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ECPR Journals Virtual Special Issue

LGBTQI Police Officers Going Public? An Interplay of Gender Regimes, LGBTQI Identities, Authority Belonging and Activism

Civil Society
Political Participation
Verena Molitor
University of Bielefeld
Tatjana Zimenkova
Technische Universität Dortmund
Verena Molitor
University of Bielefeld
Tatjana Zimenkova
Technische Universität Dortmund

Sexual citizenship and its articulations are framed by gender regimes as well as by multiple belongings of sexual citizens.
As an empirical example from our research we take the LGBTQI police officers in Germany. Members of this group identify as non-hetero or non-cis and are affected in their sexual and gender identity by their profession and their conception of sexual citizenship as framed by being state officials. The negotiations of private/public boundaries are related to their gender, sexual and professional identities as well as forms of political action as sexual citizens (or restraining from political participation) result from the self-positioning within the respective occupations.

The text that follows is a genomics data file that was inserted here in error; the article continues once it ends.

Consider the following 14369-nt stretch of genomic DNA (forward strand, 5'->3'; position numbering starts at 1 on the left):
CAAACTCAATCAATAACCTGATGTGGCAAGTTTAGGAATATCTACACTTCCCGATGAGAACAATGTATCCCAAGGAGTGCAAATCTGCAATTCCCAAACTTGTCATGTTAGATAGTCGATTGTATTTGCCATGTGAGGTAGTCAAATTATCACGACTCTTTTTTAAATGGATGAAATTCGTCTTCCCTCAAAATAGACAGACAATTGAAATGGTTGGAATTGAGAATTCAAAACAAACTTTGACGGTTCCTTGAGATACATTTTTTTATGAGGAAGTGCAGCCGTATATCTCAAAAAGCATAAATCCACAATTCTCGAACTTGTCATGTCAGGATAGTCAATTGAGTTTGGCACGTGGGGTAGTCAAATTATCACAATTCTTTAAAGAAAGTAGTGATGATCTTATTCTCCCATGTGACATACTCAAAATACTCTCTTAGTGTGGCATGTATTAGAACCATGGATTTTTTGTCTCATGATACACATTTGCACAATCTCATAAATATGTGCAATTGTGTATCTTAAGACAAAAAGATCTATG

Activities of some LGBTQI police officers are political activities of sexual citizens for they promote rights and protect themself as minority. These activities are political in the sense of influencing power relations in the society, and hence they are an articulation of state-individual relationship, the citizenship. Simultaneously, they are part of an executive authority, and the work of the LGBTQI officers confronts them as authority members with the problems and conflicts they as sexual citizens try to solve.
Concentrating on this case of sexual citizens and considering theories of participation, sexual citizenship and belonging as well as elaborating on gender regimes we want to reflect how professional paths and belonging to state authorities affect the switch between public and private in gender and sexual identity. We aim to show, under which conditions the switching between public and private results in political activism (of sexual citizens).
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